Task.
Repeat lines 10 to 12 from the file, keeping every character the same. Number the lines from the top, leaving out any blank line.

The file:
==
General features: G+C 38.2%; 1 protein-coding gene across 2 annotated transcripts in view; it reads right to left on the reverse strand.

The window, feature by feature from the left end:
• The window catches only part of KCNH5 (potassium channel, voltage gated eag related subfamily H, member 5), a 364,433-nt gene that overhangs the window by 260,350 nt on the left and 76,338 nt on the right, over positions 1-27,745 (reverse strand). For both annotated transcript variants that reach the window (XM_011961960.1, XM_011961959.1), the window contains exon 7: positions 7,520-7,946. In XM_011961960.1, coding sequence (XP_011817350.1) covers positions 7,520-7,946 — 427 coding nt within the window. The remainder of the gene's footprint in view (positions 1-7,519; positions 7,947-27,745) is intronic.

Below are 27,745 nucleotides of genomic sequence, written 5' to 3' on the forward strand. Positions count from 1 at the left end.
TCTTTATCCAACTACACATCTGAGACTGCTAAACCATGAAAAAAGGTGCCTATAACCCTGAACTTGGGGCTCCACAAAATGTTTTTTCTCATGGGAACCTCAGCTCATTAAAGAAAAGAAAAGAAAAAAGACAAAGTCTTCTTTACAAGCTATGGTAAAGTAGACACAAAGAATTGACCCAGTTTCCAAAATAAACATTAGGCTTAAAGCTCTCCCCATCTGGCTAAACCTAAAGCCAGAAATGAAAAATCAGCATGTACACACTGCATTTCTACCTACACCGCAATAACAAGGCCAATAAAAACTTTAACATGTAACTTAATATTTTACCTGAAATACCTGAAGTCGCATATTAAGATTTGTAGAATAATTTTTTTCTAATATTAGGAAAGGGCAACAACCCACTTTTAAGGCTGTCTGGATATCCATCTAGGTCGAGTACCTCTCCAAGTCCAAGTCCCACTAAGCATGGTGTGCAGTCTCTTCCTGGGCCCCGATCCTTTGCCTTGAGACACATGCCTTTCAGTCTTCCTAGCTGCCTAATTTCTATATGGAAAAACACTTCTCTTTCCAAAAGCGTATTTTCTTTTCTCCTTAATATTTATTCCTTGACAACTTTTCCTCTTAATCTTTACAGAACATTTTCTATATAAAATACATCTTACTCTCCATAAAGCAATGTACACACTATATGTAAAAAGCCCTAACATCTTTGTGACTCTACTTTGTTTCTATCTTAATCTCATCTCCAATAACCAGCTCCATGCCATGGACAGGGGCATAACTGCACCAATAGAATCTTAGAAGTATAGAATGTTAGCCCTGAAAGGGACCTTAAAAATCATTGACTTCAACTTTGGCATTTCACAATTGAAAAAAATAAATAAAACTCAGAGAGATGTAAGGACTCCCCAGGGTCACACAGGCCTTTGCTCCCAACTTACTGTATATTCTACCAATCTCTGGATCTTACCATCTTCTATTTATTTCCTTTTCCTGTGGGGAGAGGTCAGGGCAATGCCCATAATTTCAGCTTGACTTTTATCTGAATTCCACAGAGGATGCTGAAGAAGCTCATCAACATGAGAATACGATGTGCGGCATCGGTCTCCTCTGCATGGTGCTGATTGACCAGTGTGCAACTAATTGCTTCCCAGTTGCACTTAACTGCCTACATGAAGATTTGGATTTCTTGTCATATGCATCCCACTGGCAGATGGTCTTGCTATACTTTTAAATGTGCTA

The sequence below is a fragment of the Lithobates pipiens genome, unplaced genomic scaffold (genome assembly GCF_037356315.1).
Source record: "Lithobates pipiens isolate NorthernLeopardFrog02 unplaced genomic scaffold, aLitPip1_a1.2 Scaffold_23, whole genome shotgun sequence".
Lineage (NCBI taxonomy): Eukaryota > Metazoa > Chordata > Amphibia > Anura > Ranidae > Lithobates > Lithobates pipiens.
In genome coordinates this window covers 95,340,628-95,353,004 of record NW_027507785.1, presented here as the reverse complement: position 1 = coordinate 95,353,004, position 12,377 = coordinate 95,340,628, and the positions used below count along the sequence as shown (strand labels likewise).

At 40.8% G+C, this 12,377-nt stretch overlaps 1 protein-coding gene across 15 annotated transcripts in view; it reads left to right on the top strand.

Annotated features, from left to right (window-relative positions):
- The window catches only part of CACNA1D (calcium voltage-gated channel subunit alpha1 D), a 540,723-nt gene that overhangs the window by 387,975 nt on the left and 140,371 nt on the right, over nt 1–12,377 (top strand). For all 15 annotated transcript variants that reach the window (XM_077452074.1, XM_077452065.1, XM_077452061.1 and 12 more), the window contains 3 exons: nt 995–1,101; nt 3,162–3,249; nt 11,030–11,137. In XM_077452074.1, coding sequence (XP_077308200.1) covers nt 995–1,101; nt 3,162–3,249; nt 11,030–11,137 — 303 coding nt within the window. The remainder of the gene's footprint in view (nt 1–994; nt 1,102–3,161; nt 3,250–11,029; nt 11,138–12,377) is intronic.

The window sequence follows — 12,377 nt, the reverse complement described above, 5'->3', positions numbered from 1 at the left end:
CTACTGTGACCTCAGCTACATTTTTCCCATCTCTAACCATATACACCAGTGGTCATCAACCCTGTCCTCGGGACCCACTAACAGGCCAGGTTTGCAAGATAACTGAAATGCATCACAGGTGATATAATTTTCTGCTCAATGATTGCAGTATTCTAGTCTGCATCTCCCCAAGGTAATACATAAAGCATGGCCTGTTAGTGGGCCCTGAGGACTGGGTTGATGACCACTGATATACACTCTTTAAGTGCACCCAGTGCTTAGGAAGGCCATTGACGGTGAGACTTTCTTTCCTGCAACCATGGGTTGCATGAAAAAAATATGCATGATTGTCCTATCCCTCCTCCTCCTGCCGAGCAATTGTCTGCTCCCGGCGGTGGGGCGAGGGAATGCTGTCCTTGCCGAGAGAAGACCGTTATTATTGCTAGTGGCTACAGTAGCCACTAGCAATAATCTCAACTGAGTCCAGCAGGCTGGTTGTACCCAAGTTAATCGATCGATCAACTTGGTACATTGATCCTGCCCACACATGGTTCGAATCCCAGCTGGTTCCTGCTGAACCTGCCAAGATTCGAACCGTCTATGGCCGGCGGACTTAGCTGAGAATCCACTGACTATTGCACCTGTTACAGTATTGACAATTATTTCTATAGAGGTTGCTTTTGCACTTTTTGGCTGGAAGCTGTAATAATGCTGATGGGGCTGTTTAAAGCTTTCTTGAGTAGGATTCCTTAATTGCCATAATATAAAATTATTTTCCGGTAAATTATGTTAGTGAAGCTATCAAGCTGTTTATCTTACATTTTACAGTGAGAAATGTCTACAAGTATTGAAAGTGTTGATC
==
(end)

At 40.8% G+C, this 12,377-nt stretch overlaps 1 protein-coding gene across 15 annotated transcripts in view; it reads left to right on the top strand.

Annotated features, from left to right (window-relative positions):
- The window catches only part of CACNA1D (calcium voltage-gated channel subunit alpha1 D), a 540,723-nt gene that overhangs the window by 387,975 nt on the left and 140,371 nt on the right, over nt 1–12,377 (top strand). For all 15 annotated transcript variants that reach the window (XM_077452074.1, XM_077452065.1, XM_077452061.1 and 12 more), the window contains 3 exons: nt 995–1,101; nt 3,162–3,249; nt 11,030–11,137. In XM_077452074.1, coding sequence (XP_077308200.1) covers nt 995–1,101; nt 3,162–3,249; nt 11,030–11,137 — 303 coding nt within the window. The remainder of the gene's footprint in view (nt 1–994; nt 1,102–3,161; nt 3,250–11,029; nt 11,138–12,377) is intronic.